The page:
Soccer-Greenland hopes CONCACAF membership will boost national pride

  • Football
  • Wednesday, 29 May 2024

The Greenland Flag is pictured in Nuuk, Greenland, September 5, 2021. REUTERS/Hannibal Hanschke/ File Photo

(Reuters) -Greenland hopes a membership of CONCACAF, the governing body for soccer in North and Central America and the Caribbean, will boost national pride in the vast and sparsely populated island, the chairman of Greenland's football association said.

The football-crazy Arctic island, a sovereign territory under Denmark but geographically part of the North American continent, said late on Tuesday it had applied for membership of CONCACAF.

The world's biggest island with just 18 football pitches would be the 42nd member of the continental association if approved.

"This is huge for Greenland. It may well be that we will have a hard time in the games, but it's about daring to take on bigger countries and being proud to play for Greenland," national football team manager Morten Rutkjaer told Reuters.

Greenland has 5,500 registered football players, or around 10% of the population, according to Visit Greenland.

With a population of 57,000 people, Greenland would surpass some existing CONCACAF nations in population, including Anguilla and Montserrat.

"Our goal is to build up an organization and then in 8-10 years be able to play with a competitive team. There is still a long way up to nations like the USA and Mexico, but we can dream," said Rutkjaer.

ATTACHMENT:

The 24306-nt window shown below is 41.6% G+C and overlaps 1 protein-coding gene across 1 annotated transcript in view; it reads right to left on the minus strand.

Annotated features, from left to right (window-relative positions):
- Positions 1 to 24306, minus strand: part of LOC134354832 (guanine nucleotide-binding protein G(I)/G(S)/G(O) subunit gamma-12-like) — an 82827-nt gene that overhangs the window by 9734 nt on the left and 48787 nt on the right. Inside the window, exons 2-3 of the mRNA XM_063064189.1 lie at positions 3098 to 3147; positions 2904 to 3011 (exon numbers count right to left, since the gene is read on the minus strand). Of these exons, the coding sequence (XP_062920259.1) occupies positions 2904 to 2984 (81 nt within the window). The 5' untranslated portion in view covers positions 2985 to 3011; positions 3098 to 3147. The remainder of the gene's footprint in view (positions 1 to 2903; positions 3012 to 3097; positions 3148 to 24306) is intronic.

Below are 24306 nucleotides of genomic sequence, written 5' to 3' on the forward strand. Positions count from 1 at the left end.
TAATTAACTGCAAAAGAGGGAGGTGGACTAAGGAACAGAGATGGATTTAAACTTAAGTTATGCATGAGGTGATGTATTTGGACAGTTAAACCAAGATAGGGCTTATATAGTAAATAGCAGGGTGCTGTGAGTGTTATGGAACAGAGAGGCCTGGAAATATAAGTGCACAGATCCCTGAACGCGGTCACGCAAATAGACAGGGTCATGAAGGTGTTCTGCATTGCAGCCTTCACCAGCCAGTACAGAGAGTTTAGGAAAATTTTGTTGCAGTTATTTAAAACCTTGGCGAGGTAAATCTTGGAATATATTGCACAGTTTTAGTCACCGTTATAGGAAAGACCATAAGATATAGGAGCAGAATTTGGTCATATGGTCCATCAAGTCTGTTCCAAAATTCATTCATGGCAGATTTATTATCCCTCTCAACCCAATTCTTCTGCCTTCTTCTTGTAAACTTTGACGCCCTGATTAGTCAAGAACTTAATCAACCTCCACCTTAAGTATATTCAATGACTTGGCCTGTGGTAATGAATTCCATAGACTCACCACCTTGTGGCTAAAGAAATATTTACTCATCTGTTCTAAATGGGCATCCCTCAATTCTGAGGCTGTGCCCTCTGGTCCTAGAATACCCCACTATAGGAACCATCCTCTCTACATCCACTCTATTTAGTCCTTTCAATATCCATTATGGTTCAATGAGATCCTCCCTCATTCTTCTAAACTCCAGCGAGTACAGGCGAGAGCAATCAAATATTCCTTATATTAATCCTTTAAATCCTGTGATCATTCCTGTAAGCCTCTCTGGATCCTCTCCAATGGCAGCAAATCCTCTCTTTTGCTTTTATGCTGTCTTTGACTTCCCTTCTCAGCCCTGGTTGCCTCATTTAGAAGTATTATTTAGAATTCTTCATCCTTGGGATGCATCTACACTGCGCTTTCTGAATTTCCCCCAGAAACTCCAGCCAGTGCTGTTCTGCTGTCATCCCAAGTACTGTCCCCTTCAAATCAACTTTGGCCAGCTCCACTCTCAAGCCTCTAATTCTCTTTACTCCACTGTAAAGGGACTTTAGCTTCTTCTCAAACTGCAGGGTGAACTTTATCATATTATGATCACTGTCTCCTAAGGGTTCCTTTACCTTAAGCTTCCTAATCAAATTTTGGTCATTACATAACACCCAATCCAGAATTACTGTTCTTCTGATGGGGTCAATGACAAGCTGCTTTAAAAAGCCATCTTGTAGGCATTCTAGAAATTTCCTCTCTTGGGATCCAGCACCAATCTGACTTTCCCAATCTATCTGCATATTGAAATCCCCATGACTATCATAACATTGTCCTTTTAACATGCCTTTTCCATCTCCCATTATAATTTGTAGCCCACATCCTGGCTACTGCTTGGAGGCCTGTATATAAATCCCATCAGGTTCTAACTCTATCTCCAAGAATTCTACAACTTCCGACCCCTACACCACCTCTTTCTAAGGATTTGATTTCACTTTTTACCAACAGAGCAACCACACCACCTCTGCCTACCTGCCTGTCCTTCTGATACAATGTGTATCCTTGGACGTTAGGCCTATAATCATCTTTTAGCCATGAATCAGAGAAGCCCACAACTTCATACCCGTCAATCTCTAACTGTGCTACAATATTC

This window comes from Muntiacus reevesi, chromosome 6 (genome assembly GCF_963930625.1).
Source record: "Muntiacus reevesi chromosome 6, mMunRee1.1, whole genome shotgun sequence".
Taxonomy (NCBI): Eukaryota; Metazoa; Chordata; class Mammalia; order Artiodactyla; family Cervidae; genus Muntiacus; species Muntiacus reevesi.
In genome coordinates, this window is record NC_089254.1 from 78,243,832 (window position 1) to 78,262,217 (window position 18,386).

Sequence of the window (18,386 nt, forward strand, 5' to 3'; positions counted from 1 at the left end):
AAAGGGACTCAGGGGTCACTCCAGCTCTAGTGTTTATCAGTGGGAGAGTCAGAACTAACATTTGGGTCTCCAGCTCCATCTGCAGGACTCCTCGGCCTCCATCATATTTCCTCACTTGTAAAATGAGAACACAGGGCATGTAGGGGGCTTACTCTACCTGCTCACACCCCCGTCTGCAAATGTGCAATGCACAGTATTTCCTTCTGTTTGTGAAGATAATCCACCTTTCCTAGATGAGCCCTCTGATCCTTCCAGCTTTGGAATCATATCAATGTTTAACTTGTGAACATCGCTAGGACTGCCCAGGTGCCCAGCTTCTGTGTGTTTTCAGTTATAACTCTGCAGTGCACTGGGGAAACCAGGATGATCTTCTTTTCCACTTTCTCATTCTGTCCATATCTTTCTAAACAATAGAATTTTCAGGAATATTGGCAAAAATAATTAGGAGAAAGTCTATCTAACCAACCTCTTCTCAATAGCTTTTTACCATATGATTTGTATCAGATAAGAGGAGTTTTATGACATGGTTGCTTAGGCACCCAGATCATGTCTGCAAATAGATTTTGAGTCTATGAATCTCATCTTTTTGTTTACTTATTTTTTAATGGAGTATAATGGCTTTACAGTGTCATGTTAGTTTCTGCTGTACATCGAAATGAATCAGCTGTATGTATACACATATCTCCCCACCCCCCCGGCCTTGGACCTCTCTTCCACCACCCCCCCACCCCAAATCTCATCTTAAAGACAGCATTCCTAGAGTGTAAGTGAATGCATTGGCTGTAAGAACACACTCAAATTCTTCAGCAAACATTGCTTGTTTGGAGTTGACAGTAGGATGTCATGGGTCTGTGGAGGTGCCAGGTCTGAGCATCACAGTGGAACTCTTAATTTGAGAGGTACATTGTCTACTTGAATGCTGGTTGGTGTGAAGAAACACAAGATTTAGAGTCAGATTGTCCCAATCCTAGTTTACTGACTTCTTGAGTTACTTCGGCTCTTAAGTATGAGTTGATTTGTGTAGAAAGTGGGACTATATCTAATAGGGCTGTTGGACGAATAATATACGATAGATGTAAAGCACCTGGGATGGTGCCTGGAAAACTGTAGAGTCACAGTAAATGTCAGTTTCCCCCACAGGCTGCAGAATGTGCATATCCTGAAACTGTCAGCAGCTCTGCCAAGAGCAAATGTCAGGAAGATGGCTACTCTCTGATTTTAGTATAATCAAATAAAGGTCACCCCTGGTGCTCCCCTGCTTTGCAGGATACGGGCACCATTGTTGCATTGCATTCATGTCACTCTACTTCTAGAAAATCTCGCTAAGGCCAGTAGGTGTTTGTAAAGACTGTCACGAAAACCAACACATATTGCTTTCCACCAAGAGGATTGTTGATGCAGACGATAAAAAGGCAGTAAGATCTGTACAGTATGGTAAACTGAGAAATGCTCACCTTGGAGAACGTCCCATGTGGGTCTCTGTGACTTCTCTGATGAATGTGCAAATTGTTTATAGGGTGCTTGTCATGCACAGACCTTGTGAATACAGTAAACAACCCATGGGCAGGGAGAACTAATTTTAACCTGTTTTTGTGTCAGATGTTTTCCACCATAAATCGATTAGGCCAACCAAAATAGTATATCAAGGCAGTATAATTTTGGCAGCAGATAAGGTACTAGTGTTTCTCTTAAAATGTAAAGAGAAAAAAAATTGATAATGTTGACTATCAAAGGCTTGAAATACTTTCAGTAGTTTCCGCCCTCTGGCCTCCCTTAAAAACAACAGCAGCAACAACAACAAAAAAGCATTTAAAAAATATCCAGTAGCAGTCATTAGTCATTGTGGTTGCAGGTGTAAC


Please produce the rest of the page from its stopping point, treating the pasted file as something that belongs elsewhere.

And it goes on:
The application comes after Greenland gained international attention in 2019 when former U.S. President Donald Trump offered to buy the island from Denmark.

Greenland was a Danish colony until 1953 and remains dependent on annual grants from Denmark. While relations between Greenland and the United States have strengthened in recent years, an independence movement has gained traction.

"National pride has a lot to do with the idea of ​​independence. So being able to play international football matches will mean an awful lot for Greenland," Chairman of Greenland's FA Kenneth Kleist told Reuters.

CONCACAF members already include French Guiana, Guadeloupe and Martinique, which are governed by European states. Unlike UEFA, where members must be recognised by the United Nations, this is not a requirement in CONCACAF, Kleist said.

Outdoor training in Greenland is limited to 3-5 months a year due to the harsh climate.

Plans are in place to build indoor pitches and a strategic collaboration was underway with the Icelandic football union to bolster the programme's international ambitions and to help run home games, said Kleist.

Greenland has never played competitive international football. On Sunday, its national team will play a friendly match against Turkmenistan in Turkey.

(Reporting by Tommy Lund in Gdansk, Amy Tennery in New York and Jacob Gronholt-Pedersen in CopenhagenEditing by Christian Radnedge)

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